3. If using a disinfectant wipe, use a wiping motion in the same direction every time. Let the surface air dry.

  4. If using spray cleaners, let it sit on the surface for the recommended amount of time before wiping.

  5. When cleaning is finished, remove and dispose of gloves and wash your hands again.

Always read the instructions on a cleaning product before using and follow them accordingly.

Clean and Disinfect Your Gym's High-Contact Areas Daily

High-contact surfaces should be cleaned every day at a minimum. Gym equipment that clients touch with their bodies should be cleaned multiple times per day. High-contact surfaces include doorknobs and light switches; handles on exercise machines, barbells, and weights; foam rollers; stability balls; rubber flooring; and anything else people touch throughout the day.

Cleaning the Bathrooms and Locker Rooms

High-contact surfaces in these areas—door handles, faucet handles, toilet seats, and toilet handles—should be cleaned more than once per day. Everything else, including toilet bowls, sinks, and floors, can be cleaned once per day.

Don't Forget the Office and Front Desk

It's important to focus on the workout equipment that people touch all day long in the gym, but don't forget other high-contact surfaces and items. At least once daily, clean and disinfect the front desk, keyboards and tablet screens, the phone and keypad, and anything else that gets touched in the office. If clients use touchscreens to sign in or log workouts, clean these multiple times per day.

Doing a Deep Clean of the Gym

Your gym cleaning strategy should include regular deep cleanings that take place when there are no clients. This could be overnight or on a day that you close for the express purpose of cleaning or staff training.

As you open after something such as the COVID-19 pandemic, do a deep clean. Assume the virus is in your gym, even if you don't know of anyone who got sick there. This is a good opportunity to rely on a professional service if you can afford it. If not, make sure the space is well ventilated as you clean, use protective gear, and use cleaning products recommended for disinfecting. Also follow Centers for Disease Control and Prevention guidelines for a thorough, deep clean. (1)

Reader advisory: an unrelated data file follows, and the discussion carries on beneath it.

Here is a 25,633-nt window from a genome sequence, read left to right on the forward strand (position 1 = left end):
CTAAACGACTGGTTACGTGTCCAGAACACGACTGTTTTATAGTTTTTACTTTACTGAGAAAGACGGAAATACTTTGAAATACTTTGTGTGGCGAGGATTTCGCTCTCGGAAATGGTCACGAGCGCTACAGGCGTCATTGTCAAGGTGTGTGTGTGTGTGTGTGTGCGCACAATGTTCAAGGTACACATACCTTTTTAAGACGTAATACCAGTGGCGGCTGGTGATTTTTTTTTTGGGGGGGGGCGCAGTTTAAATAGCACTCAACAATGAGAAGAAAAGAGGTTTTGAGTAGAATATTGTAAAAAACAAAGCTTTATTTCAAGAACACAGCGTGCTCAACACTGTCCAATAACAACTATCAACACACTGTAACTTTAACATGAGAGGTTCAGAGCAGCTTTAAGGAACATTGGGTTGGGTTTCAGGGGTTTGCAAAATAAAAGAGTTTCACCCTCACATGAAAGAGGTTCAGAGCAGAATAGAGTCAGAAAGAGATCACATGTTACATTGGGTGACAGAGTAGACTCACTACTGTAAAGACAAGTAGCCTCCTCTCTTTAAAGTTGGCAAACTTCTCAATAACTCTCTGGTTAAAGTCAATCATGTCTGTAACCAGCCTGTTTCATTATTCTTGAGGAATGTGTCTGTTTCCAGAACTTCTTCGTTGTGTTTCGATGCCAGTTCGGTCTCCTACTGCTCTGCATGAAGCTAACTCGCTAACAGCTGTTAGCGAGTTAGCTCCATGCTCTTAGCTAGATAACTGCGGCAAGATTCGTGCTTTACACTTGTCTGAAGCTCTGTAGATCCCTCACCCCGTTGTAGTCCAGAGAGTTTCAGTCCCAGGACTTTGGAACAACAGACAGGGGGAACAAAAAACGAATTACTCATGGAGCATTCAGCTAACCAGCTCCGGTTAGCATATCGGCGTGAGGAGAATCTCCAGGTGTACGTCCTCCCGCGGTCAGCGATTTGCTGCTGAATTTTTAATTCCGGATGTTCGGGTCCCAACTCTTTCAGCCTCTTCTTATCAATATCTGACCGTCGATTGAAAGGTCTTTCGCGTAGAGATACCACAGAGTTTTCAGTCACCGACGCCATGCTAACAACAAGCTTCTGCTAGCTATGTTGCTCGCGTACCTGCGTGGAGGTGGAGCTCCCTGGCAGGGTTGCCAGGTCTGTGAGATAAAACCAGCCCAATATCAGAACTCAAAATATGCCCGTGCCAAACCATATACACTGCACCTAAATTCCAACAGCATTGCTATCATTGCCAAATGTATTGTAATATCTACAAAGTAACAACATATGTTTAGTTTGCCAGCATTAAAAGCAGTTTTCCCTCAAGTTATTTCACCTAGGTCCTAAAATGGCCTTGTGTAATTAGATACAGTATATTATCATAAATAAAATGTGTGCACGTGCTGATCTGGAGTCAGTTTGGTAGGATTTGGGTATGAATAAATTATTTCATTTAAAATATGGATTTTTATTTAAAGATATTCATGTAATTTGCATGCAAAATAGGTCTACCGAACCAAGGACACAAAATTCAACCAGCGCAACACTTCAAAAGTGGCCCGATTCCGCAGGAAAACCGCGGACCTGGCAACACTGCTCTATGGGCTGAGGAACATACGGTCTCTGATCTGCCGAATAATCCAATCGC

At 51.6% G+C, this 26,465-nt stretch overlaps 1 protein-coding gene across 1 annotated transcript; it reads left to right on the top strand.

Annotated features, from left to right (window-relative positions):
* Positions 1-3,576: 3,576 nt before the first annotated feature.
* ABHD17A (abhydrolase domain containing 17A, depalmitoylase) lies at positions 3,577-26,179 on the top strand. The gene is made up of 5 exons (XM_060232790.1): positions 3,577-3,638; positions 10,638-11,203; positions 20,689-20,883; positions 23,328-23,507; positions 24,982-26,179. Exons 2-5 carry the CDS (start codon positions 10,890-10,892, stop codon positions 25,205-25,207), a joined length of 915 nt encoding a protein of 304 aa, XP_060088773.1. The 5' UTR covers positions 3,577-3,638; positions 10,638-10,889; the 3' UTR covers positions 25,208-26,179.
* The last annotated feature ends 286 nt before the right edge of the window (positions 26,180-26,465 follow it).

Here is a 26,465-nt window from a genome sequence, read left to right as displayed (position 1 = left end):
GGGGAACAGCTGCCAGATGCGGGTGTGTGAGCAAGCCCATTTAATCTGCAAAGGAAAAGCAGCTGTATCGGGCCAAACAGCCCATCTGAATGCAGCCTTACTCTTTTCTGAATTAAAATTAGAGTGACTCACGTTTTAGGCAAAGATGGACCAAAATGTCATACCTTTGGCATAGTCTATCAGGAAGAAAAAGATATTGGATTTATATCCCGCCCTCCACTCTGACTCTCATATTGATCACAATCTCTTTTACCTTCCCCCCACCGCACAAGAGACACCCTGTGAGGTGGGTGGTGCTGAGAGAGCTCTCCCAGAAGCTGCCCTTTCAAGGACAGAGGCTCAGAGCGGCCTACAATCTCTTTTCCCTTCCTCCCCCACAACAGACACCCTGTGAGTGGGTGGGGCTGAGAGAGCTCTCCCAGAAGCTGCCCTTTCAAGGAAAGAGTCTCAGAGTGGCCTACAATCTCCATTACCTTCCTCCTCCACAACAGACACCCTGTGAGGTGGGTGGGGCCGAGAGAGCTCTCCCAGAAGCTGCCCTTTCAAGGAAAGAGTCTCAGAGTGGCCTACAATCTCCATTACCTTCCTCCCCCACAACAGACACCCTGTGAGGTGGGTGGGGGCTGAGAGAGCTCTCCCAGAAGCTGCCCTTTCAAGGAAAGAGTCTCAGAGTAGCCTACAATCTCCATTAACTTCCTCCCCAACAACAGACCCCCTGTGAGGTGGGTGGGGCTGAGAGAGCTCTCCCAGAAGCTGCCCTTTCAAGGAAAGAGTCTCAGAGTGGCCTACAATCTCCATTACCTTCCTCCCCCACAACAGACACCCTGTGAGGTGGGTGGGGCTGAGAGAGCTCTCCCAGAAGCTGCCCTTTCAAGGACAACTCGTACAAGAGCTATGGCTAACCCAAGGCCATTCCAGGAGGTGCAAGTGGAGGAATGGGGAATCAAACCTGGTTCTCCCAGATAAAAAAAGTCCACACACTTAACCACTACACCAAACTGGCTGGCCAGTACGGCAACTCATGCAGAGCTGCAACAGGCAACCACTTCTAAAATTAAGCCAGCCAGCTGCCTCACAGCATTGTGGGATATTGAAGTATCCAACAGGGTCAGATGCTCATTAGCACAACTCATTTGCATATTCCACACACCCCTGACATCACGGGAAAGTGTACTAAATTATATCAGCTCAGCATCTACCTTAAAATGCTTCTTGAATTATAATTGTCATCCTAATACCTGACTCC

The Best Cleaners and Disinfectants for Gyms

Cleaning your gym regularly and thoroughly will mean nothing if you don't use the right cleaners. You need products that are proven to kill most germs, including bacteria, viruses, and of course the new virus that causes COVID-19.

The U.S. Environmental Protection Agency lists approved cleaners for disinfecting. List N includes all the cleaners that are effective in battling the coronavirus. (2) Use one or more of these wipes, sprays, or concentrates for a deep clean ahead of reopening.

Some of these cleaners are irritating and may trigger asthma attacks or skin reactions. Always use them as directed on the label to lower the risk of a reaction and to ensure you are truly disinfecting. Wear protective gear while cleaning and open windows or run fans for ventilation.

As you open back up, make sure you understand how to keep clients and employees safe. A deep clean, rules for clients and employees, the right disinfectants, and stricter policies will help prevent the spread of the virus and keep gyms open.

Does your healthy lifestyle inspire others to exercise more? Take it one step farther by turning your passion for health and fitness into a successful career. The ISSA Certified Personal Trainer Self-Guided Study Program is the perfect way to jumpstart your personal training journey to help more people reach their goals!

  1. Centers for Disease Control and Prevention. (2020, April 28). Reopening Guidance for Cleaning and Disinfecting Public Spaces, Workplaces, Businesses, Schools, and Homes. Retrieved from https://www.cdc.gov/coronavirus/2019-ncov/community/reopen-guidance.html?deliveryName=USCDC_2067-DM26911

  2. U.S. Environmental Protection Agency. (2020, May 5). List N: Disinfectants for Use Against SARS-CoV-2. Retrieved from https://www.epa.gov/pesticide-registration/list-n-disinfectants-use-against-sars-cov-2